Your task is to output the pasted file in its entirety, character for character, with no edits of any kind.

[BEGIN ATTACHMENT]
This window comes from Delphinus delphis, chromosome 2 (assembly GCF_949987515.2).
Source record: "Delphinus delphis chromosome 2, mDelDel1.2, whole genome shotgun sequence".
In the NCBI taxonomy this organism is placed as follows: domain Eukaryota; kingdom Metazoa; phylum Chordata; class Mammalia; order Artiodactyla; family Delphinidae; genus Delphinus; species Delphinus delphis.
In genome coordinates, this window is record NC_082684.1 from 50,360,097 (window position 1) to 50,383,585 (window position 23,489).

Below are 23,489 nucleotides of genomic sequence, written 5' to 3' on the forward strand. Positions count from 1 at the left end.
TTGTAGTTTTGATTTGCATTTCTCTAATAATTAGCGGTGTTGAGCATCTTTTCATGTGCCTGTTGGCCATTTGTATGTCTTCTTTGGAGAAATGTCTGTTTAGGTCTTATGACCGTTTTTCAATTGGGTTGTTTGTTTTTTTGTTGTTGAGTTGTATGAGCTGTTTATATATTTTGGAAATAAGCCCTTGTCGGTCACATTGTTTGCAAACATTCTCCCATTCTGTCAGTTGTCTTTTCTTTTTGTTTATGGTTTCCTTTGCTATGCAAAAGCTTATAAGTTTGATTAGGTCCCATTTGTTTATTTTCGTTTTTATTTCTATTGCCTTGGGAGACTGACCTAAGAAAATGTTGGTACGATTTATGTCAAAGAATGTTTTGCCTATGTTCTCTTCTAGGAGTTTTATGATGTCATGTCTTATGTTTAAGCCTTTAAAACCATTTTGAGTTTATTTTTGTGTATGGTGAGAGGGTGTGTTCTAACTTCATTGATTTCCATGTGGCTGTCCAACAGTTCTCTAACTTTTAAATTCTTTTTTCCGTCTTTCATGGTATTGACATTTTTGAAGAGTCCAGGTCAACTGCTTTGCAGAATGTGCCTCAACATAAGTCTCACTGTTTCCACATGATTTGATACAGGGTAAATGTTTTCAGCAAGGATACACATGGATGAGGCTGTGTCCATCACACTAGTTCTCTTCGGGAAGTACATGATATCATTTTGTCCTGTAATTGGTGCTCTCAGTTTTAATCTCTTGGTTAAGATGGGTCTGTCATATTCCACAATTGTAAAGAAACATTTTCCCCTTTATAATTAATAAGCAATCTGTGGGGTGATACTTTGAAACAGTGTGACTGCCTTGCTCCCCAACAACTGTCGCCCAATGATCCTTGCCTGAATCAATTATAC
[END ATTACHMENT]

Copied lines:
This window comes from Delphinus delphis, chromosome 2 (assembly GCF_949987515.2).
Source record: "Delphinus delphis chromosome 2, mDelDel1.2, whole genome shotgun sequence".
In the NCBI taxonomy this organism is placed as follows: domain Eukaryota; kingdom Metazoa; phylum Chordata; class Mammalia; order Artiodactyla; family Delphinidae; genus Delphinus; species Delphinus delphis.
In genome coordinates, this window is record NC_082684.1 from 50,360,097 (window position 1) to 50,383,585 (window position 23,489).

Below are 23,489 nucleotides of genomic sequence, written 5' to 3' on the forward strand. Positions count from 1 at the left end.
TTGTAGTTTTGATTTGCATTTCTCTAATAATTAGCGGTGTTGAGCATCTTTTCATGTGCCTGTTGGCCATTTGTATGTCTTCTTTGGAGAAATGTCTGTTTAGGTCTTATGACCGTTTTTCAATTGGGTTGTTTGTTTTTTTGTTGTTGAGTTGTATGAGCTGTTTATATATTTTGGAAATAAGCCCTTGTCGGTCACATTGTTTGCAAACATTCTCCCATTCTGTCAGTTGTCTTTTCTTTTTGTTTATGGTTTCCTTTGCTATGCAAAAGCTTATAAGTTTGATTAGGTCCCATTTGTTTATTTTCGTTTTTATTTCTATTGCCTTGGGAGACTGACCTAAGAAAATGTTGGTACGATTTATGTCAAAGAATGTTTTGCCTATGTTCTCTTCTAGGAGTTTTATGATGTCATGTCTTATGTTTAAGCCTTTAAAACCATTTTGAGTTTATTTTTGTGTATGGTGAGAGGGTGTGTTCTAACTTCATTGATTTCCATGTGGCTGTCCAACAGTTCTCTAACTTTTAAATTCTTTTTTCCGTCTTTCATGGTATTGACATTTTTGAAGAGTCCAGGTCAACTGCTTTGCAGAATGTGCCTCAACATAAGTCTCACTGTTTCCACATGATTTGATACAGGGTAAATGTTTTCAGCAAGGATACACATGGATGAGGCTGTGTCCATCACACTAGTTCTCTTCGGGAAGTACATGATATCATTTTGTCCTGTAATTGGTGCTCTCAGTTTTAATCTCTTGGTTAAGATGGGTCTGTCATATTCCACAATTGTAAAGAAACATTTTCCCCTTTATAATTAATAAGCAATCTGTGGGGTGATACTTTGAAACAGTGTGACTGCCTTGCTCCCCAACAACTGTCGCCCAATGATCCTTGCCTGAATCAATTATAC